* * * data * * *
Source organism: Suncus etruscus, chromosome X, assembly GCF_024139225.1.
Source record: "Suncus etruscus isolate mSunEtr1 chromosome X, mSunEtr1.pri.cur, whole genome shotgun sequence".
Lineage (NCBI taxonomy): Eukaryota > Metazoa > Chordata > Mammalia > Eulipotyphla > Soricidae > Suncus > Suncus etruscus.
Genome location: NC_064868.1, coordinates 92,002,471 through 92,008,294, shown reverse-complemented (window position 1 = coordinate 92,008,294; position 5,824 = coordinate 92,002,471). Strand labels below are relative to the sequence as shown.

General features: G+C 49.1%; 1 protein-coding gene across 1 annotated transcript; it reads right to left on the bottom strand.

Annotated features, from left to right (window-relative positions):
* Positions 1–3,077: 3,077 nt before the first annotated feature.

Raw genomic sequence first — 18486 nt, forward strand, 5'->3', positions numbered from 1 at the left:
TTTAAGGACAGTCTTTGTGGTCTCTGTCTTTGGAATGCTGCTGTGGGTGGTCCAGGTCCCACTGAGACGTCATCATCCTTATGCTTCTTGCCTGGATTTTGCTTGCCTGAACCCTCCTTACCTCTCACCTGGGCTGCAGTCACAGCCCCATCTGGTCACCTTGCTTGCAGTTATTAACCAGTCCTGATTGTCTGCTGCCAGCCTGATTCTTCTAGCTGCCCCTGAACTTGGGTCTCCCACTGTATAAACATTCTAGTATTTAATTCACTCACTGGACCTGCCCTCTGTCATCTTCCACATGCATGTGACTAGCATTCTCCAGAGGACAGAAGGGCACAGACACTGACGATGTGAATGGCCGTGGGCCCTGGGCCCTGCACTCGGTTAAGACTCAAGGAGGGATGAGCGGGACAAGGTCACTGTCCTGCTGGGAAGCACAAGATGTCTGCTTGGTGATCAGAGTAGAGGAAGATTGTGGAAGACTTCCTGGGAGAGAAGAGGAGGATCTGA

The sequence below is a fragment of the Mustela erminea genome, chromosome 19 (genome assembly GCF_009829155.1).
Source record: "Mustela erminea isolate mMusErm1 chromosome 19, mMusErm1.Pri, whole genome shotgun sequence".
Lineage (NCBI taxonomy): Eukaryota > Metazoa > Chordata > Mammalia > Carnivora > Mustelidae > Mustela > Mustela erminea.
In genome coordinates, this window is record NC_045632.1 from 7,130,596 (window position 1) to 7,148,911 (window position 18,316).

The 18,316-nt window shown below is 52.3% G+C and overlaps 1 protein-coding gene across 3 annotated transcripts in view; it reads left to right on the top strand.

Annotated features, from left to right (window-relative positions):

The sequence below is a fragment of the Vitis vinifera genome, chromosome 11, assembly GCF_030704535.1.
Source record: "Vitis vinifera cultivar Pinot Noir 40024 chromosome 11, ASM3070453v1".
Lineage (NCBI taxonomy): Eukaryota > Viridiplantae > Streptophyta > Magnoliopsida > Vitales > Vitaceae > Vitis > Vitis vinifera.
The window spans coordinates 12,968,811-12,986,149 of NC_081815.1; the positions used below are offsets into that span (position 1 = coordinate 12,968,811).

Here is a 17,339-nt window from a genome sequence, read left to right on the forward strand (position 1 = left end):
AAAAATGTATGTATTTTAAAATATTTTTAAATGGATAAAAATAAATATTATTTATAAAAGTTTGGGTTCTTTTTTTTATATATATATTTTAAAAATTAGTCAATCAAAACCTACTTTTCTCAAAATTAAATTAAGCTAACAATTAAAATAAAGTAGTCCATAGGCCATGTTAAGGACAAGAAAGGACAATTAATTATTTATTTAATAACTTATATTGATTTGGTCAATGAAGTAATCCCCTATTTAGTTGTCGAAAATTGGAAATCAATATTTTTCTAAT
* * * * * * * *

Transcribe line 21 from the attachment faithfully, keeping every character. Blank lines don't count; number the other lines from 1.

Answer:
AAAAATGTATGTATTTTAAAATATTTTTAAATGGATAAAAATAAATATTATTTATAAAAGTTTGGGTTCTTTTTTTTATATATATATTTTAAAAATTAGTCAATCAAAACCTACTTTTCTCAAAATTAAATTAAGCTAACAATTAAAATAAAGTAGTCCATAGGCCATGTTAAGGACAAGAAAGGACAATTAATTATTTATTTAATAACTTATATTGATTTGGTCAATGAAGTAATCCCCTATTTAGTTGTCGAAAATTGGAAATCAATATTTTTCTAAT